Why influencer content creation is a partnership, not a sponsorship

The seismic shift back to authenticity will force some brands to sink or swim.

Why partnership is better than sponsorship

“The bubble is going to burst.”

That’s what we all kept hearing in the influencer marketing space in BC (before COVID). And then, the world changed for the worse. But for the tiny corner of the internet where influencers rule, one good thing came out of the monstrous shift in our way of life. And that is a shift back to authenticity. If you didn’t adapt, you got called out. You either thought long and hard about change, or you got #cancelled.

For years, influencer marketing has become highly transactional. It’s focused on what the ROI is for brands versus how the influencer connects with their communities. At imre, we bring back the power of human influence and orchestrate how that influence is used to reach real people. Ultimately, we orchestrate human connections, not brand campaigns. And that’s what I want to double click on a bit more: partnership not sponsorship.

Let’s think back to about 10 years ago when influencer marketing blew up to become the behemoth that it is today. All of a sudden, there were these genius people popping up on blogs and Twitter who figured out how to turn their special skill sets and hobbies into profitable personal brands. For the marketers who were quick to believe in this power, we used a white glove approach—every influencer got a personalized briefing call and we allowed them to run their content as they saw fit.

[RELATED: Read more about imre.]

Then we got greedy. We wanted more, faster. So came the rise of micro influencers who were cheaper to work with and thus, we wanted to work with them all. Tools started popping up to make us more “efficient” and gone were the days of personalized phone calls but rather, we blasted briefs to dozens of people at the same time.

And guess what—their content came back looking identical. It was a sea of sameness; influencers who all looked alike, trying to sell you a product that they likely didn’t believe in, but promoted nonetheless.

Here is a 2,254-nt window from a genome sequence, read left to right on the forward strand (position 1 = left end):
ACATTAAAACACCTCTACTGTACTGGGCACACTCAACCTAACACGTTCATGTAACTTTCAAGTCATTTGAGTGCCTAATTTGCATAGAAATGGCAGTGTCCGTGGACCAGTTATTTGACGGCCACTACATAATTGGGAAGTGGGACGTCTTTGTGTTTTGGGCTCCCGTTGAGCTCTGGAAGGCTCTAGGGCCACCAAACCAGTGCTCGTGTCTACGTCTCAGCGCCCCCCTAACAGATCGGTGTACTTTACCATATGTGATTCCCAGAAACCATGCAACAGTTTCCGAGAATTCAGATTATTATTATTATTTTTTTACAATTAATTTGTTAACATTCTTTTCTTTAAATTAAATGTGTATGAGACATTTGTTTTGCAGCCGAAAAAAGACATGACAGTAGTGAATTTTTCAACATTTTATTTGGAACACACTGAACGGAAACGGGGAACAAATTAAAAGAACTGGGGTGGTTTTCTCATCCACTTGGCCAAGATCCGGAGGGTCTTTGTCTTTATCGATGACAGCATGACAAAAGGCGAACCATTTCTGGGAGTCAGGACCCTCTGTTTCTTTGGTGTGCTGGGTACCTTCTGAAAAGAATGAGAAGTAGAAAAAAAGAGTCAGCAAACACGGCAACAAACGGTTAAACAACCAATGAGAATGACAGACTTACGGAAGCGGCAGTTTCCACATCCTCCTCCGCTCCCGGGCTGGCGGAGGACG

So, can we all hold hands (wearing gloves and six feet apart) and agree to put an end to this? Cynical consumers are putting their guards up when they see #sponsored. And I get it. But whatever happened to #partnership?

#Partnership Pointers (aka how to treat influencers like humans and in turn, get other humans to trust them):

  • Do your research. You need to understand your brand’s audience before attempting to craft a campaign. It’s not just about demographics but those nuanced psychographics that turn your “consumers” into real people who happen to have purchase power in your category.
  • Pay attention to culture. These people with purchasing power don’t only care about products. They’re interested in the arts, in sports, in politics and so much more. Figure out what excites them, scares them, makes them laugh. And use specifics rather than generalized ideas.
  • Pick a partner. Only now can you actually dig into the individuals who will tell these stories for your brand. And don’t forget, an influencer isn’t just a YouTuber. They can be a company employee, a patient, an author, or yes, a TikTok star.
  • Craft the story you think you want. Go ahead, make a brief. But keep it short and sweet. Include the necessary information and nothing extra. It’s like when you’re looking for a new job, have you ever seen a good resume that’s longer than a page? No. So don’t make your brief longer than needed either.
  • Let influencers edit it. You chose them for a reason. Likely it’s because they create beautiful content that resonates with their audience. Let them work their magic for your brand. Don’t edit to the point of 2017 influencer marketing where every post sounds the same.
  • Pay attention. There’s so much more that can happen after they post their Instagram video. Read. The. Comments. What if there’s a consumer insight from their followers that inspires you to create a whole new product? If someone shares their own poignant story, wouldn’t you want to send them a little something? Maybe when someone DMs the influencer with a photo, you can ask for rights to post on your social channel, too. And the right influencer partner is going to be paying attention as well, answering questions and engaging with their followers. That’s when you really start to see their value!

To summarize, within this model of orchestrating partnerships, it’s all about shared values. Pairing the goals of the brand with their audience (both psychographics and demographics), is figuring out what’s going on culturally and then finding that perfect person to share the message. These shared values won’t simply be pushed out but rather, we want to pull people into our brand’s circle of influence and go on the journey with them.

Let’s say it again, people: partnerships not sponsorships in 2021.

This article is in partnership with imre.

Masha Snitkovsky is senior director, digital influence at imre.

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